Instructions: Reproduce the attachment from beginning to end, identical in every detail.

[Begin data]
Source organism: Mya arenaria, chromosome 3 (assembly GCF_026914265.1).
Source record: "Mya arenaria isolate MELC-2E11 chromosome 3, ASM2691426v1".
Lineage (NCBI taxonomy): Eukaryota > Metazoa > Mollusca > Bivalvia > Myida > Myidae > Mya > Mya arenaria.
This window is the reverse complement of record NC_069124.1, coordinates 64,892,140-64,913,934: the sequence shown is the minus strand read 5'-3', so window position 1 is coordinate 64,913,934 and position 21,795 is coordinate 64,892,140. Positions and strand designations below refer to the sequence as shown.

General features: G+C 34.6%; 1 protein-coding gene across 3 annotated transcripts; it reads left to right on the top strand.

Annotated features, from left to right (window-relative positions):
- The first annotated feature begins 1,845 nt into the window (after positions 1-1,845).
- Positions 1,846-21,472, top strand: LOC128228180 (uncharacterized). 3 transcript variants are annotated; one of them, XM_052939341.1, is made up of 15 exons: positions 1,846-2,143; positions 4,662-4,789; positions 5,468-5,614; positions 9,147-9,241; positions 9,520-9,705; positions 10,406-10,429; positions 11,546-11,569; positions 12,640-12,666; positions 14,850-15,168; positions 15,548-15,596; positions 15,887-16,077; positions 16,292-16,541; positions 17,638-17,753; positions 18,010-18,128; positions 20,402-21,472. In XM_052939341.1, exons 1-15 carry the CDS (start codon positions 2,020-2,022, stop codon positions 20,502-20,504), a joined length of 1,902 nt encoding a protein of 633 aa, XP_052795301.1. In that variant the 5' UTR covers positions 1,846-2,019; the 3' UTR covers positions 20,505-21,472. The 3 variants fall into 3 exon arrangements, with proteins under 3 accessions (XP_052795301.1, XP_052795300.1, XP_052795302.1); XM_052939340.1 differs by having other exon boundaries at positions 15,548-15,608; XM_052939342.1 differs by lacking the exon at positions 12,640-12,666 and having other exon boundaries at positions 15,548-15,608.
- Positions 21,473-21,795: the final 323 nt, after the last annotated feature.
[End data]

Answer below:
Source organism: Mya arenaria, chromosome 3 (assembly GCF_026914265.1).
Source record: "Mya arenaria isolate MELC-2E11 chromosome 3, ASM2691426v1".
Lineage (NCBI taxonomy): Eukaryota > Metazoa > Mollusca > Bivalvia > Myida > Myidae > Mya > Mya arenaria.
This window is the reverse complement of record NC_069124.1, coordinates 64,892,140-64,913,934: the sequence shown is the minus strand read 5'-3', so window position 1 is coordinate 64,913,934 and position 21,795 is coordinate 64,892,140. Positions and strand designations below refer to the sequence as shown.

General features: G+C 34.6%; 1 protein-coding gene across 3 annotated transcripts; it reads left to right on the top strand.

Annotated features, from left to right (window-relative positions):
- The first annotated feature begins 1,845 nt into the window (after positions 1-1,845).
- Positions 1,846-21,472, top strand: LOC128228180 (uncharacterized). 3 transcript variants are annotated; one of them, XM_052939341.1, is made up of 15 exons: positions 1,846-2,143; positions 4,662-4,789; positions 5,468-5,614; positions 9,147-9,241; positions 9,520-9,705; positions 10,406-10,429; positions 11,546-11,569; positions 12,640-12,666; positions 14,850-15,168; positions 15,548-15,596; positions 15,887-16,077; positions 16,292-16,541; positions 17,638-17,753; positions 18,010-18,128; positions 20,402-21,472. In XM_052939341.1, exons 1-15 carry the CDS (start codon positions 2,020-2,022, stop codon positions 20,502-20,504), a joined length of 1,902 nt encoding a protein of 633 aa, XP_052795301.1. In that variant the 5' UTR covers positions 1,846-2,019; the 3' UTR covers positions 20,505-21,472. The 3 variants fall into 3 exon arrangements, with proteins under 3 accessions (XP_052795301.1, XP_052795300.1, XP_052795302.1); XM_052939340.1 differs by having other exon boundaries at positions 15,548-15,608; XM_052939342.1 differs by lacking the exon at positions 12,640-12,666 and having other exon boundaries at positions 15,548-15,608.
- Positions 21,473-21,795: the final 323 nt, after the last annotated feature.